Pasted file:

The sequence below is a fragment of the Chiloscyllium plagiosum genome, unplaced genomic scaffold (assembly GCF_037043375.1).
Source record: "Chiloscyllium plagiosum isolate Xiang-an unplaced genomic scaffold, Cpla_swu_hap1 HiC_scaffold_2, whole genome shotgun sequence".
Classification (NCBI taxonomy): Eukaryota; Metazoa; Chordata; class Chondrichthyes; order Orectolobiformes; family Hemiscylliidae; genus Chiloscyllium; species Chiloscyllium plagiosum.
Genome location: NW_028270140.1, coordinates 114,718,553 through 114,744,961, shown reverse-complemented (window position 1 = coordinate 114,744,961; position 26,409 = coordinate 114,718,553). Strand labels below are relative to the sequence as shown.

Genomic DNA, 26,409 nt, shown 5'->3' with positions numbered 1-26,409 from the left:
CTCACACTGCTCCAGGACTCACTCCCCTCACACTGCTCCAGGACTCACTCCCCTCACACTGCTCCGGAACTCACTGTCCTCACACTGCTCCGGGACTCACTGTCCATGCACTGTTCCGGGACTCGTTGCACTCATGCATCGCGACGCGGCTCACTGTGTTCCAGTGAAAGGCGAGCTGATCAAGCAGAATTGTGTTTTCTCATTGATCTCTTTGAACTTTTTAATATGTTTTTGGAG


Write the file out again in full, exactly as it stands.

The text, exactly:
The sequence below is a fragment of the Chiloscyllium plagiosum genome, unplaced genomic scaffold (assembly GCF_037043375.1).
Source record: "Chiloscyllium plagiosum isolate Xiang-an unplaced genomic scaffold, Cpla_swu_hap1 HiC_scaffold_2, whole genome shotgun sequence".
Classification (NCBI taxonomy): Eukaryota; Metazoa; Chordata; class Chondrichthyes; order Orectolobiformes; family Hemiscylliidae; genus Chiloscyllium; species Chiloscyllium plagiosum.
Genome location: NW_028270140.1, coordinates 114,718,553 through 114,744,961, shown reverse-complemented (window position 1 = coordinate 114,744,961; position 26,409 = coordinate 114,718,553). Strand labels below are relative to the sequence as shown.

Genomic DNA, 26,409 nt, shown 5'->3' with positions numbered 1-26,409 from the left:
CTCACACTGCTCCAGGACTCACTCCCCTCACACTGCTCCAGGACTCACTCCCCTCACACTGCTCCGGAACTCACTGTCCTCACACTGCTCCGGGACTCACTGTCCATGCACTGTTCCGGGACTCGTTGCACTCATGCATCGCGACGCGGCTCACTGTGTTCCAGTGAAAGGCGAGCTGATCAAGCAGAATTGTGTTTTCTCATTGATCTCTTTGAACTTTTTAATATGTTTTTGGAG